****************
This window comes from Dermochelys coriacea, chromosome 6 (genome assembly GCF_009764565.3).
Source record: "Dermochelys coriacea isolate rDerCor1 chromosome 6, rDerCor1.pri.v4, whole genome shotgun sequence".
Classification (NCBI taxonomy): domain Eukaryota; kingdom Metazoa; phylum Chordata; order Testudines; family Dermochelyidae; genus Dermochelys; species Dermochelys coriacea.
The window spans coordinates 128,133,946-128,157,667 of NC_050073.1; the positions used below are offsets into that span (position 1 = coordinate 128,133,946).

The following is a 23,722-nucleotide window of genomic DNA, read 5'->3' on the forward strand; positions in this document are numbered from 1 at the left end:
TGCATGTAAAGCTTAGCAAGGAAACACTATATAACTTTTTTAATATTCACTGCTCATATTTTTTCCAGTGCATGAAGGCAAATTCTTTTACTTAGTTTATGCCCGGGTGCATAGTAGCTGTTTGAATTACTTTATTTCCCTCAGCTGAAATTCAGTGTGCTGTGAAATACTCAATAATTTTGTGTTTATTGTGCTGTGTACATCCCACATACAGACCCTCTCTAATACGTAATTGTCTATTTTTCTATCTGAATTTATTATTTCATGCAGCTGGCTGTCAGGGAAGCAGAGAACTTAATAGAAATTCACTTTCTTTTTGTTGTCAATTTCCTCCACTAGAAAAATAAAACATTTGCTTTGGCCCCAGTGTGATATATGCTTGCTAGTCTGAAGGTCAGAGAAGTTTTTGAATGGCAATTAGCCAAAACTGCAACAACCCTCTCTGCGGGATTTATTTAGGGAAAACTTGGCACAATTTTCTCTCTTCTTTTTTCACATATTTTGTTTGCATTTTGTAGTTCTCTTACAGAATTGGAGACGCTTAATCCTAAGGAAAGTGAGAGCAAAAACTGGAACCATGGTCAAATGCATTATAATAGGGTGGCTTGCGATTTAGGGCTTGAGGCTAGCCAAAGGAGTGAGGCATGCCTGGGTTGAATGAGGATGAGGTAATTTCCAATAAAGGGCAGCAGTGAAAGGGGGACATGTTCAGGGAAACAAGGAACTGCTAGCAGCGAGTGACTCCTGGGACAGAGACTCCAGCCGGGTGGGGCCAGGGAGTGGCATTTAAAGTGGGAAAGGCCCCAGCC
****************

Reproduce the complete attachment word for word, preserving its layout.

This window comes from Dermochelys coriacea, chromosome 6 (genome assembly GCF_009764565.3).
Source record: "Dermochelys coriacea isolate rDerCor1 chromosome 6, rDerCor1.pri.v4, whole genome shotgun sequence".
Classification (NCBI taxonomy): domain Eukaryota; kingdom Metazoa; phylum Chordata; order Testudines; family Dermochelyidae; genus Dermochelys; species Dermochelys coriacea.
The window spans coordinates 128,133,946-128,157,667 of NC_050073.1; the positions used below are offsets into that span (position 1 = coordinate 128,133,946).

The following is a 23,722-nucleotide window of genomic DNA, read 5'->3' on the forward strand; positions in this document are numbered from 1 at the left end:
TGCATGTAAAGCTTAGCAAGGAAACACTATATAACTTTTTTAATATTCACTGCTCATATTTTTTCCAGTGCATGAAGGCAAATTCTTTTACTTAGTTTATGCCCGGGTGCATAGTAGCTGTTTGAATTACTTTATTTCCCTCAGCTGAAATTCAGTGTGCTGTGAAATACTCAATAATTTTGTGTTTATTGTGCTGTGTACATCCCACATACAGACCCTCTCTAATACGTAATTGTCTATTTTTCTATCTGAATTTATTATTTCATGCAGCTGGCTGTCAGGGAAGCAGAGAACTTAATAGAAATTCACTTTCTTTTTGTTGTCAATTTCCTCCACTAGAAAAATAAAACATTTGCTTTGGCCCCAGTGTGATATATGCTTGCTAGTCTGAAGGTCAGAGAAGTTTTTGAATGGCAATTAGCCAAAACTGCAACAACCCTCTCTGCGGGATTTATTTAGGGAAAACTTGGCACAATTTTCTCTCTTCTTTTTTCACATATTTTGTTTGCATTTTGTAGTTCTCTTACAGAATTGGAGACGCTTAATCCTAAGGAAAGTGAGAGCAAAAACTGGAACCATGGTCAAATGCATTATAATAGGGTGGCTTGCGATTTAGGGCTTGAGGCTAGCCAAAGGAGTGAGGCATGCCTGGGTTGAATGAGGATGAGGTAATTTCCAATAAAGGGCAGCAGTGAAAGGGGGACATGTTCAGGGAAACAAGGAACTGCTAGCAGCGAGTGACTCCTGGGACAGAGACTCCAGCCGGGTGGGGCCAGGGAGTGGCATTTAAAGTGGGAAAGGCCCCAGCC